Nanotechnology Now

Our NanoNews Digest Sponsors



Heifer International

Wikipedia Affiliate Button


android tablet pc

Home > Press > IBM Scientists Effectively Eliminate Wear at the Nanoscale

Scanning electron micrograph showing no measurable mechanical wear in a vibrating nanotip sliding 750-meters over a polymer surface. The tip measures 500 nanometers in length and only 5 nanometers at its apex. On the left is the original tip, on the right the same tip after the 750-meter wear test. The red line shows the outline of the original tip shape overlayed on an image taken at the end of the experiment. The key to success: A small almost imperceptible vibration of the tip. 

Image courtesy of IBM Research - Zurich
Scanning electron micrograph showing no measurable mechanical wear in a vibrating nanotip sliding 750-meters over a polymer surface. The tip measures 500 nanometers in length and only 5 nanometers at its apex. On the left is the original tip, on the right the same tip after the 750-meter wear test. The red line shows the outline of the original tip shape overlayed on an image taken at the end of the experiment. The key to success: A small almost imperceptible vibration of the tip. Image courtesy of IBM Research - Zurich

Abstract:
Results could lead to new high-precision and high-quality nanomechanical tools in nanofabrication and in the development of next-generations chips

IBM Scientists Effectively Eliminate Wear at the Nanoscale

Zurich, Switzerland | Posted on September 8th, 2009

IBM (NYSE: IBM) scientists have demonstrated a promising and practical method that effectively eliminates the mechanical wear in the nanometer-sharp tips used in scanning probe-based techniques. This discovery can potentially be used in the development of next generation, more advanced computer chips that have higher performance and smaller feature sizes. Scanning probe-based tools could be one approach to extend the capabilities, quality and precision beyond the projected limits of current production and characterization tools.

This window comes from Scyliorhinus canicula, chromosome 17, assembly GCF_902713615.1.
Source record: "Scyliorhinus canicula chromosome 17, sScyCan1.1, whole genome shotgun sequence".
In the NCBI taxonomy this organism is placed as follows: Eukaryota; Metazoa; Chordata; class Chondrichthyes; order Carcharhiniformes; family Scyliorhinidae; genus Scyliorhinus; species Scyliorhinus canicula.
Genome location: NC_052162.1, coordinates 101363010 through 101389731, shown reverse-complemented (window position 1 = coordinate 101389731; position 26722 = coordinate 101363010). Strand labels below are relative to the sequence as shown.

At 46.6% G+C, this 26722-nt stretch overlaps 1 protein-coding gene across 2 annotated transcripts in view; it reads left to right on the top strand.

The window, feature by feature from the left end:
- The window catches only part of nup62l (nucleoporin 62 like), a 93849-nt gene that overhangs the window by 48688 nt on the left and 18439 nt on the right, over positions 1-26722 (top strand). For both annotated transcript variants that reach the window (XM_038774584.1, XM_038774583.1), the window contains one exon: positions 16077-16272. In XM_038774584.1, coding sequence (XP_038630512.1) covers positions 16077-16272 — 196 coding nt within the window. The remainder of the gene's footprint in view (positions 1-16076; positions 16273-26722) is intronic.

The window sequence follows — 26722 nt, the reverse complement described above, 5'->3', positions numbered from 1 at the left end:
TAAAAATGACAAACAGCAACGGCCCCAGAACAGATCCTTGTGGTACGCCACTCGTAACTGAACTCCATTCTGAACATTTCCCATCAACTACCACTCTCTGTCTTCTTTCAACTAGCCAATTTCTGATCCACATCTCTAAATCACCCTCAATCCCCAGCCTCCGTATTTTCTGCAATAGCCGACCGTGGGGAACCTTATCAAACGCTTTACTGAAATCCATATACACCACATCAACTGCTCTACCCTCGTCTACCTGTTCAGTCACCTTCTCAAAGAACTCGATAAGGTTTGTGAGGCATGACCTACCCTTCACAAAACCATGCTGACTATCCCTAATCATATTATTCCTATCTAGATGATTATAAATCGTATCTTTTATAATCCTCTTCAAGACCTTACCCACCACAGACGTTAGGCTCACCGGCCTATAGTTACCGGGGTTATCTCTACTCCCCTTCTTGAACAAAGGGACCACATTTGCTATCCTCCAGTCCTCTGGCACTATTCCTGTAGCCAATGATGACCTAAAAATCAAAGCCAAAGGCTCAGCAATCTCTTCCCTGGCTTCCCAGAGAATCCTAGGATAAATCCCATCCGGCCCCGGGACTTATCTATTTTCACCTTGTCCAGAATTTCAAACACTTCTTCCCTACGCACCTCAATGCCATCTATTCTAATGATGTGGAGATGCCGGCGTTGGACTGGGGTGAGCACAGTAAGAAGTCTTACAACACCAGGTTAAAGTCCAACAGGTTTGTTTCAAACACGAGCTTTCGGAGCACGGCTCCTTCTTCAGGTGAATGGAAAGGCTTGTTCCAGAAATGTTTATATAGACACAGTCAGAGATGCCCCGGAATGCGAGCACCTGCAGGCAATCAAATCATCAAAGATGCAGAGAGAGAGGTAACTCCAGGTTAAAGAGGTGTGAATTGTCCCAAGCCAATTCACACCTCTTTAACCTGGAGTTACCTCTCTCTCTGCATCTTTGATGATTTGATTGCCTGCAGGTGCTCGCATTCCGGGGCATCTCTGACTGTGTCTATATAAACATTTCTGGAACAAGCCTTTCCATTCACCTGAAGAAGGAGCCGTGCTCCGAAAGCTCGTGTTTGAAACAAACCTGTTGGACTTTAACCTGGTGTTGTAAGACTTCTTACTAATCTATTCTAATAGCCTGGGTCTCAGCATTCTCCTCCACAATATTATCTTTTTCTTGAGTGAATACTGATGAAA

Scanning probe-based techniques utilize tiny, nanometer-sharp tips borrowed from atomic force microscopy to manipulate nanostructures and devices by scanning or rather sliding in very close proximity over the surface—similar to the way the needle of a record player on a record. Today, these techniques—including for example the well-known atomic force microscope—are established tools for scientists to explore the nanocosmos. Scanning-probe techniques today allow for the highest possible resolution down to the atomic or molecular scale and represent essentially the scientists' "eyes", "ears", "nose", and "hands" as they explore the smallest objects known to mankind.